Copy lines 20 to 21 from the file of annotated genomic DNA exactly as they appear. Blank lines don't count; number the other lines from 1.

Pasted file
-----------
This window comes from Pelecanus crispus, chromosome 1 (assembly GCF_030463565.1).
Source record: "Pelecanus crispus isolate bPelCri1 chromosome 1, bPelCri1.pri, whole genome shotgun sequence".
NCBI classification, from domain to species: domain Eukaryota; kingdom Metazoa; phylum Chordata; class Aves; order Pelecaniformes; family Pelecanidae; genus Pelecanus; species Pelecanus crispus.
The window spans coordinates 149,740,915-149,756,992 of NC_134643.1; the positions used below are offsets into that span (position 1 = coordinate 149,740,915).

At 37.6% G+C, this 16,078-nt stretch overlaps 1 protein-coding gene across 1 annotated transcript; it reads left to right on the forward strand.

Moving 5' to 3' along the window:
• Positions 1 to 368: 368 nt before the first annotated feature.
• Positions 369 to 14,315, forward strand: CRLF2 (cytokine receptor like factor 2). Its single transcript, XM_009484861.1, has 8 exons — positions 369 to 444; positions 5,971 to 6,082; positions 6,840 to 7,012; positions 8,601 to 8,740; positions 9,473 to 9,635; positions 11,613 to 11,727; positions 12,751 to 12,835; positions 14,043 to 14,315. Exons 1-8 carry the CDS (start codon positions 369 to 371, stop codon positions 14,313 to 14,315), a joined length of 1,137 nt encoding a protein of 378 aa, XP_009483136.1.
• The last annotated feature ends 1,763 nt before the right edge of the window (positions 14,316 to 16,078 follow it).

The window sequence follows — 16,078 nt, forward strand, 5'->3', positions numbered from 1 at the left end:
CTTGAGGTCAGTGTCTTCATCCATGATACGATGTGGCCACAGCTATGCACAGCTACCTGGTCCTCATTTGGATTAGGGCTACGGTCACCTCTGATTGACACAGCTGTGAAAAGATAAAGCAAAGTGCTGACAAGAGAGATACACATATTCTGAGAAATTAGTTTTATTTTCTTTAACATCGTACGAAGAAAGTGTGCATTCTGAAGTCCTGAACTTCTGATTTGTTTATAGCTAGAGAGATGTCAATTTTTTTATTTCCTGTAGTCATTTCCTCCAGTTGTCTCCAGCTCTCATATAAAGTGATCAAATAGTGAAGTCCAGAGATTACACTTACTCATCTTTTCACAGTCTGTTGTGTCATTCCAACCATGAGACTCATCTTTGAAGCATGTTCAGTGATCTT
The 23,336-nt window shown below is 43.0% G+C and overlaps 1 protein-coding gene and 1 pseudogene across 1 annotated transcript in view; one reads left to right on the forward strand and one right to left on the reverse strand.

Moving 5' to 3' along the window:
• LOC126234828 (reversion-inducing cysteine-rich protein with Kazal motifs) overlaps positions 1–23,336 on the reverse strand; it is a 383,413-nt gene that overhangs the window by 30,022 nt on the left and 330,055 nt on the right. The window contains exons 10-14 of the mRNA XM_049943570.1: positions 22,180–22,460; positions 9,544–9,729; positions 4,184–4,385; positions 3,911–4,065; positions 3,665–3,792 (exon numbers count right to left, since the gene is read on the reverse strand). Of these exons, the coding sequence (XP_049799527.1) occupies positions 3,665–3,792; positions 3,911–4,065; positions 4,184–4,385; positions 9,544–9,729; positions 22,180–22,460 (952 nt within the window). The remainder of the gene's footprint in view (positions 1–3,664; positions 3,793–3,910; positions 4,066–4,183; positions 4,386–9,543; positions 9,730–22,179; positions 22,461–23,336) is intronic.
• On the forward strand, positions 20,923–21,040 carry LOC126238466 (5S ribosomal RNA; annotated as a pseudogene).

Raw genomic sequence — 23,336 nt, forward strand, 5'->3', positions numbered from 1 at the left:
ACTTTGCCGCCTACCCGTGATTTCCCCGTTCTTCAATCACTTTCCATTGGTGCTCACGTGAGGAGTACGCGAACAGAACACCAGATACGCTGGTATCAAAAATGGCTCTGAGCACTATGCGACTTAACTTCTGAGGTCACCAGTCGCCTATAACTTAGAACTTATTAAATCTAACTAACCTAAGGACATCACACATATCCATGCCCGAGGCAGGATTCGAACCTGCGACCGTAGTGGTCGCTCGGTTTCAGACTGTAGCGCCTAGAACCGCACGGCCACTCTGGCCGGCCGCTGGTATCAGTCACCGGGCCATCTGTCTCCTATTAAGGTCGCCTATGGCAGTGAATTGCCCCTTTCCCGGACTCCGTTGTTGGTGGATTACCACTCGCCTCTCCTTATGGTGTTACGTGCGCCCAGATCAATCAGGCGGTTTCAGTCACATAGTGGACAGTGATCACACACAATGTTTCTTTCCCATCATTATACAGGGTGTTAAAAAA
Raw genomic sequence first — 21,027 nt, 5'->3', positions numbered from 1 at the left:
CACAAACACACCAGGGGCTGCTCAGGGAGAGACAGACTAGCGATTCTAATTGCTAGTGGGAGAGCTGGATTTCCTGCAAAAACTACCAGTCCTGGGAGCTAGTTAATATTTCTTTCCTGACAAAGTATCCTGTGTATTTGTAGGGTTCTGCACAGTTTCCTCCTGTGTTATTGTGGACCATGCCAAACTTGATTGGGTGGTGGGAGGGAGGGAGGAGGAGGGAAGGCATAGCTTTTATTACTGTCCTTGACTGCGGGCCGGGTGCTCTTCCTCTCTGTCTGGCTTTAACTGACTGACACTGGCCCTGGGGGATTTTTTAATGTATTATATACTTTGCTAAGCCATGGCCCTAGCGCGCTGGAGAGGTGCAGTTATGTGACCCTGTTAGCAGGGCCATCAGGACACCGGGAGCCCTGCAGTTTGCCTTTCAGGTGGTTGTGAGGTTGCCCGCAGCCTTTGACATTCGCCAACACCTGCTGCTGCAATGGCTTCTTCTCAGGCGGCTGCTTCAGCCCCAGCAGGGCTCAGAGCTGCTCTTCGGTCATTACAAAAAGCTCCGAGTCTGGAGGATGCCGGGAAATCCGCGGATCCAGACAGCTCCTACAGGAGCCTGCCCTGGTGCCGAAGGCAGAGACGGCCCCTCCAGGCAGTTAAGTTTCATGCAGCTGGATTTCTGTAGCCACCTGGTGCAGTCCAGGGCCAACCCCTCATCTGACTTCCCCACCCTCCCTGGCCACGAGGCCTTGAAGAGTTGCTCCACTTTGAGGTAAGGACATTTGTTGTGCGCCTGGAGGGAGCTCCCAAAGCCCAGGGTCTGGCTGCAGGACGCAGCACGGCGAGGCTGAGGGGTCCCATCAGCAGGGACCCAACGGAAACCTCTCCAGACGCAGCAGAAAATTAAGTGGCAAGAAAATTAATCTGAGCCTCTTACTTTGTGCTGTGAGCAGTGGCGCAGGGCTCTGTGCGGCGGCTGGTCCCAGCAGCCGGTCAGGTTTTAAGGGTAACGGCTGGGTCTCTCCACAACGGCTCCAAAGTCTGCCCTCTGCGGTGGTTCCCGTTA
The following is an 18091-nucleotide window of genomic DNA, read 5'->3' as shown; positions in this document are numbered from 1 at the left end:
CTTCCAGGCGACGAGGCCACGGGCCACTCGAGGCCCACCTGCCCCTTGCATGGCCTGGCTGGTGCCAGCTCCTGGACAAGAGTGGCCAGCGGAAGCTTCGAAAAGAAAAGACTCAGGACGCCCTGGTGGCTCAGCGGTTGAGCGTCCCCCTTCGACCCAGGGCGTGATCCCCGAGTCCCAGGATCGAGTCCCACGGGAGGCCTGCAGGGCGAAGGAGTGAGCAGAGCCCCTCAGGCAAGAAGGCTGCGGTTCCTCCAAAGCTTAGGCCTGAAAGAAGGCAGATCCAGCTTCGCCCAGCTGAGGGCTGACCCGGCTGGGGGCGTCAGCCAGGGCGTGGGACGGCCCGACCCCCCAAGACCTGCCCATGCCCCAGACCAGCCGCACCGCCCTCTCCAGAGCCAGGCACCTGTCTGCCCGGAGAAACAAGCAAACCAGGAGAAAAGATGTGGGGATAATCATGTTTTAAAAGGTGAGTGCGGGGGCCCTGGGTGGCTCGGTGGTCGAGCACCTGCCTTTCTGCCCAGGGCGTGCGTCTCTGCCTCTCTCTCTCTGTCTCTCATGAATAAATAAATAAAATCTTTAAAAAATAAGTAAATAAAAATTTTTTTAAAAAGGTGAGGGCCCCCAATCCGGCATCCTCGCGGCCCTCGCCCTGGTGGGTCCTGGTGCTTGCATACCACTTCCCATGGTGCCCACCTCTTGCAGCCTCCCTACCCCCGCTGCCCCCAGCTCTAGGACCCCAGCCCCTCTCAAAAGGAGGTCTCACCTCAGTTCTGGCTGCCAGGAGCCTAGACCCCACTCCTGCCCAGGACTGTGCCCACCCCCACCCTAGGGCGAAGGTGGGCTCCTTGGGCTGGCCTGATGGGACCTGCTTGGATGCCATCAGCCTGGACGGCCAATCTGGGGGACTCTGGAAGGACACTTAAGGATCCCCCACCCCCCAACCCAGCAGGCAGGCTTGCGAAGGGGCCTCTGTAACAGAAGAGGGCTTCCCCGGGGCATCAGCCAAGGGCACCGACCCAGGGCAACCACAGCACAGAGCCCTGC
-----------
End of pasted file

The following is an 18091-nucleotide window of genomic DNA, read 5'->3' as shown; positions in this document are numbered from 1 at the left end:
CTTCCAGGCGACGAGGCCACGGGCCACTCGAGGCCCACCTGCCCCTTGCATGGCCTGGCTGGTGCCAGCTCCTGGACAAGAGTGGCCAGCGGAAGCTTCGAAAAGAAAAGACTCAGGACGCCCTGGTGGCTCAGCGGTTGAGCGTCCCCCTTCGACCCAGGGCGTGATCCCCGAGTCCCAGGATCGAGTCCCACGGGAGGCCTGCAGGGCGAAGGAGTGAGCAGAGCCCCTCAGGCAAGAAGGCTGCGGTTCCTCCAAAGCTTAGGCCTGAAAGAAGGCAGATCCAGCTTCGCCCAGCTGAGGGCTGACCCGGCTGGGGGCGTCAGCCAGGGCGTGGGACGGCCCGACCCCCCAAGACCTGCCCATGCCCCAGACCAGCCGCACCGCCCTCTCCAGAGCCAGGCACCTGTCTGCCCGGAGAAACAAGCAAACCAGGAGAAAAGATGTGGGGATAATCATGTTTTAAAAGGTGAGTGCGGGGGCCCTGGGTGGCTCGGTGGTCGAGCACCTGCCTTTCTGCCCAGGGCGTGCGTCTCTGCCTCTCTCTCTCTGTCTCTCATGAATAAATAAATAAAATCTTTAAAAAATAAGTAAATAAAAATTTTTTTAAAAAGGTGAGGGCCCCCAATCCGGCATCCTCGCGGCCCTCGCCCTGGTGGGTCCTGGTGCTTGCATACCACTTCCCATGGTGCCCACCTCTTGCAGCCTCCCTACCCCCGCTGCCCCCAGCTCTAGGACCCCAGCCCCTCTCAAAAGGAGGTCTCACCTCAGTTCTGGCTGCCAGGAGCCTAGACCCCACTCCTGCCCAGGACTGTGCCCACCCCCACCCTAGGGCGAAGGTGGGCTCCTTGGGCTGGCCTGATGGGACCTGCTTGGATGCCATCAGCCTGGACGGCCAATCTGGGGGACTCTGGAAGGACACTTAAGGATCCCCCACCCCCCAACCCAGCAGGCAGGCTTGCGAAGGGGCCTCTGTAACAGAAGAGGGCTTCCCCGGGGCATCAGCCAAGGGCACCGACCCAGGGCAACCACAGCACAGAGCCCTGC